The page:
When I see a ham beast say they've tried everything, I know they haven't.

Bort - 2012-08-10

Thanks, RoUS! I'm so sorry to hear about your sister. I'm trying to think if I have any tiny shred of advice that might take, but I'm not sure exactly where she lies. It could be that your sister feels it's too hopeless to even try to change, so she takes a stubborn pride in not changing ... I can get that.

Trying to show the other person a radically different, radically better way to eat is helpful, except that you also need to realize you're going to rouse their defensiveness, and you need a way to get around that. So small steps. One thing you can honestly tell your sister is that this fat guy you know on the Internet (me) finds that a helping of vegetable protein makes him feel a lot better -- a bowl of lentils or a Morningstar Farms black bean chipotle veggie burger. I've actually gotten to the point that I have mostly cut meat out from my diet, by accident: I think it's been three or four days since I've eaten meat, I don't miss it. (But don't tell your sister that or she'll smell a rat.)

As far as convenience goes, those Morningstar Farms black bean chipotle veggie burgers might be appealing too: microwave for three minutes and you've got a burgery sort of thing you can put on some bread and eat. You won't mistake it for beef in a million years, so don't think of it as a meat substitute, think of it as another fast and tasty food in your food arsenal. As a human being I'm an omnivore, and I will exercise my right to eat any animal OR vegetable I choose.

(See what I just did there? I made it a point of pride that I will eat even vegetables if I so choose. That way, a vegetable is not a tacit admission of a poor diet, an unhealthy lifestyle, and failure at life. That's the sort of defensiveness you'll be up against.)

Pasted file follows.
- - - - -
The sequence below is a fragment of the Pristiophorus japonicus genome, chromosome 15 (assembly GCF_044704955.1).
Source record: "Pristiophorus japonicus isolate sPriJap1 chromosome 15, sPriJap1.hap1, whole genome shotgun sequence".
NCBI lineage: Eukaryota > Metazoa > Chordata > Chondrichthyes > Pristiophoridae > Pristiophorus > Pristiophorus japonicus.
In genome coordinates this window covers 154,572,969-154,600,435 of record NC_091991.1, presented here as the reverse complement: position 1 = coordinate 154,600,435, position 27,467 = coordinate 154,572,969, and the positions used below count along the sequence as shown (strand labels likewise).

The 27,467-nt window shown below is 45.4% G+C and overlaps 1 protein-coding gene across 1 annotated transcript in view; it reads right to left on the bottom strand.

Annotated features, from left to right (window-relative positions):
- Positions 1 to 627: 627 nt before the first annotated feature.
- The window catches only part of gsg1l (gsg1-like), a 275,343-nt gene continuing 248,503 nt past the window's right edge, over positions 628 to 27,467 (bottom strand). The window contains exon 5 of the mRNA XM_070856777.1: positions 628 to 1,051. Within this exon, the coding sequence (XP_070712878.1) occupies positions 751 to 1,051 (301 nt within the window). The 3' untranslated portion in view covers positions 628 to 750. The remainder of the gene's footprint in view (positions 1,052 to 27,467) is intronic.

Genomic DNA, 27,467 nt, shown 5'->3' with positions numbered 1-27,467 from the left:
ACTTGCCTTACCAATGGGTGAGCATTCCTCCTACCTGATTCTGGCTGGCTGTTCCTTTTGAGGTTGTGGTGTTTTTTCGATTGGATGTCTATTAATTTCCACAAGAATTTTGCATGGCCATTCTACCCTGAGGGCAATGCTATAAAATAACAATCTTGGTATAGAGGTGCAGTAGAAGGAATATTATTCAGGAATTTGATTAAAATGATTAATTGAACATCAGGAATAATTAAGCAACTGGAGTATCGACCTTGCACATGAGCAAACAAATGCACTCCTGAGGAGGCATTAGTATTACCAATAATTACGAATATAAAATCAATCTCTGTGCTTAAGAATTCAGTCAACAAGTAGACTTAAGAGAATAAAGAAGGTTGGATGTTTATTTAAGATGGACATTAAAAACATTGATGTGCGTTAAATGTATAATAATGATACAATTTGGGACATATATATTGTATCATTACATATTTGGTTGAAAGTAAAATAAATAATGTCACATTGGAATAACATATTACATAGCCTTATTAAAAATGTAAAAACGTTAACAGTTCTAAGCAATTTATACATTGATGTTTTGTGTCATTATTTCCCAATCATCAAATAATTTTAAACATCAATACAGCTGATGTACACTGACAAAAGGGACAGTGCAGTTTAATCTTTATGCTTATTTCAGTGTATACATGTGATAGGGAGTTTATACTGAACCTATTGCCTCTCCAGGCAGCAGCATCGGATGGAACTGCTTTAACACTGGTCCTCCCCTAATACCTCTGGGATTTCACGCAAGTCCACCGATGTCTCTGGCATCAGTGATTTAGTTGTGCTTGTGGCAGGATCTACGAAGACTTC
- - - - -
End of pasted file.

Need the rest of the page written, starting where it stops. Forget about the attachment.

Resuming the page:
I went a bit at length about how I was responding to hunger pangs, because I wonder how prevalent that is. Maybe it's just me, or it could be a lot of people go through a variant. I think Louis CK talks a bit about that, or something similar, in "Chewed Up": he notes that normal people will say "I have consumed enough nutrients so I will leave the table now", but that's not how he knows he's done. That's not how I knew I was done either, but these days I know better.

HarrietTubmanPI: I'm not about to fault the "ham beast" who feels they've tried everything, because in my case, that's where I was for the longest time too. Then I somehow realized where I was making a wrong turn (hunger pangs), and until the moment I made that realization, I would have sworn up and down I'd tried everything. You can only perceive what you perceive.

BTW I don't mind being called a "ham beast" myself because I see the evidence, but I don't know the other guy's story so I'm reluctant to go there with other people. Weight is a complex matter involving physiology, upbringing, habit, emotions, and psychology; at some very simple level the equation is straightforward ("to lose weight, expend more calories than you consume"), but the fact that human minds are complicated keeps it from being straightforward.

Rodents of Unusual Size - 2012-08-10

Bort - good points, there.

Giving my sister recipes is something I've done. I gave her a list of foods last Xmas. My stepfather is also overweight, and actually wanted the list. I was happy to see him accept it and get excited about it. So I did have some success. He's had two heart attacks and is desperate to change his situation.

I should add something important they don't include in this doc, which is the taste buds of people who get obese can be affected by fast food. All those chemicals in fast food actually do change your mind's perception of what it good. It's kind of scary. People who eat these foods more frequently get addicted to the chemical satisfaction that comes from eating them.